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Homeschool Fiction

Follow homeschoolers Nadia and Aidan as they travel the USA! Each book in this series explores a new state and a new research topic. Along with their parents and pet turtle, they find adventure and learning everywhere.

...and just what is that mysterious device of theirs?

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February 2009
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Topics: education,empowerment,homeschooling,Unschooling

“So, you didn’t go to school?”

It’s interesting to me how many adults ask me that question when they find out that not only do my kids not go to school, but they also don’t “do school” at home.  For some reason, they seemed shocked that not only did I go to public school, but I also went to college long enough to have a degree.  They assume that I’m not “educating” my children because I wasn’t “educated” myself — they clearly do not understand what Unschooling is, nor the truth about what being “educated” means!

My children are being raised as unschoolers, a special kind of homeschooling where a curriculum is not used — “only” life, interests, and the real world.  We also call ourselves “Life Long Learners”, because unschooling is about learning all the time — every where.

Does this mean my kids will never take formal classes or go to college?  Not necessarily.  When my children (or my husband or I) have specific interests that we can’t (for one reason or another) learn on our own, we often sign up for a class or two.  By the time my kids are old enough for college, there is a good chance that they’ll go.  Yet, their Dad and I won’t be requiring it of them.  Our goal: their happiness and independence (on their own time frame).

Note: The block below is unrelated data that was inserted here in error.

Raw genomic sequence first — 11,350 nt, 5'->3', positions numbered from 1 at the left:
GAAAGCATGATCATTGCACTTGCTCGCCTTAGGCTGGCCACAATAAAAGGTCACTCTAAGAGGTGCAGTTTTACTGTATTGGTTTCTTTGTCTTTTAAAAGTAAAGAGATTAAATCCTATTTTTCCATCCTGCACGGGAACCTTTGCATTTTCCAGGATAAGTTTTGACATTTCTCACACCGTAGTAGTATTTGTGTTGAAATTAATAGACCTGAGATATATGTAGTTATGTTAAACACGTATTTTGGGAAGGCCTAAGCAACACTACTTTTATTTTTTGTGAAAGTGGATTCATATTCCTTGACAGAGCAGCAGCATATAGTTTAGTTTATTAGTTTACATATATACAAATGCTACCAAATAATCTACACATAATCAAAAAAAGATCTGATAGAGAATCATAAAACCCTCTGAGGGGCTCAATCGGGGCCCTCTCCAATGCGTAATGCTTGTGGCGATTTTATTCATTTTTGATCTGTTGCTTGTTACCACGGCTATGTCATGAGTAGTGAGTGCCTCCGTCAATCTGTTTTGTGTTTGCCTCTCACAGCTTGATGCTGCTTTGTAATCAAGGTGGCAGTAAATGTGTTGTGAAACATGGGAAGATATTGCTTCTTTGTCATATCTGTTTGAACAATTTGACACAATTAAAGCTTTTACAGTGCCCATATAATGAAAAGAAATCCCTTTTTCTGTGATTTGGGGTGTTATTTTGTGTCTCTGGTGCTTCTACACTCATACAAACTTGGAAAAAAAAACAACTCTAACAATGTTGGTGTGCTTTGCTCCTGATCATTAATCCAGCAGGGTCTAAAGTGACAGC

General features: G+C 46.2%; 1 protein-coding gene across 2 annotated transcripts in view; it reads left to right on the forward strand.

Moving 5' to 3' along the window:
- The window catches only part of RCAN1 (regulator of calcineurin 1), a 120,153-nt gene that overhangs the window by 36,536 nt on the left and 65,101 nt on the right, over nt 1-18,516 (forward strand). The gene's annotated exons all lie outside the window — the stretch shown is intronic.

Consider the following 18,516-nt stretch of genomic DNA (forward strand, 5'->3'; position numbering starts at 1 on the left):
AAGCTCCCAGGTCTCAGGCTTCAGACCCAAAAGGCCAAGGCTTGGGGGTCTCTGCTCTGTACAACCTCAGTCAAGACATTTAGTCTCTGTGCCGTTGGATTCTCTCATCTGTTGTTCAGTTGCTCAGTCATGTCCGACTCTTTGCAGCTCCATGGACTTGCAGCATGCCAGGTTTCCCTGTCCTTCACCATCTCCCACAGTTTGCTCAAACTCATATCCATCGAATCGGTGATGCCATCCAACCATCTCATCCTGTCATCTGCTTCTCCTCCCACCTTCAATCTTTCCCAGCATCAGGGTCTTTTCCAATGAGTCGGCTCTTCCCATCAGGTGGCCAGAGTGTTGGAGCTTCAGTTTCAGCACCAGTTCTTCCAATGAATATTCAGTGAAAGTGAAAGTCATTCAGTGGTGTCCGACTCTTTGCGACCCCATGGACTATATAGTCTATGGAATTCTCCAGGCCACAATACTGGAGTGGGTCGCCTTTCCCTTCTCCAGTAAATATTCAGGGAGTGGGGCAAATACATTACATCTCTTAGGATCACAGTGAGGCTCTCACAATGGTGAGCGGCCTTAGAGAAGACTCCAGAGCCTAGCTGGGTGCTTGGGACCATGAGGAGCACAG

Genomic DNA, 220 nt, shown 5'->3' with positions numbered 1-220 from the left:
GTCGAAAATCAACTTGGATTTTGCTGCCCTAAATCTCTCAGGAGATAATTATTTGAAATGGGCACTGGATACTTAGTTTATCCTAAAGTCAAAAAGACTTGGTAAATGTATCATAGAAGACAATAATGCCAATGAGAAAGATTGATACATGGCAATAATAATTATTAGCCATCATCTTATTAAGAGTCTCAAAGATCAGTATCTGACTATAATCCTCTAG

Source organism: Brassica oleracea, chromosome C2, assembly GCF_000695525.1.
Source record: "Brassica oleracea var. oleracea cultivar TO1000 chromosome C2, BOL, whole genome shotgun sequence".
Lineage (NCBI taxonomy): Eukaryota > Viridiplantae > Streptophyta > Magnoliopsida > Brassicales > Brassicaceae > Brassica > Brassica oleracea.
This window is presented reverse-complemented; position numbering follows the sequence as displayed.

Check out these links for more information about college and unschooling:

As for my actual kids, I’m encouraging them to follow their interests.  I trust that they’ll learn what they need to learn, when they need to learn it.  If they decide to have a career that requires higher formal education, then they’ll get it — they’ll be there because they’ve chosen BY THEMSELVES to be there and they’ll do it in their own way at their own pace, just as life should be. [BTW, once you’ve gone to a community college for a few classes, it is super easy to transfer to most four year institutes with very little work — so many tests are not necessary.]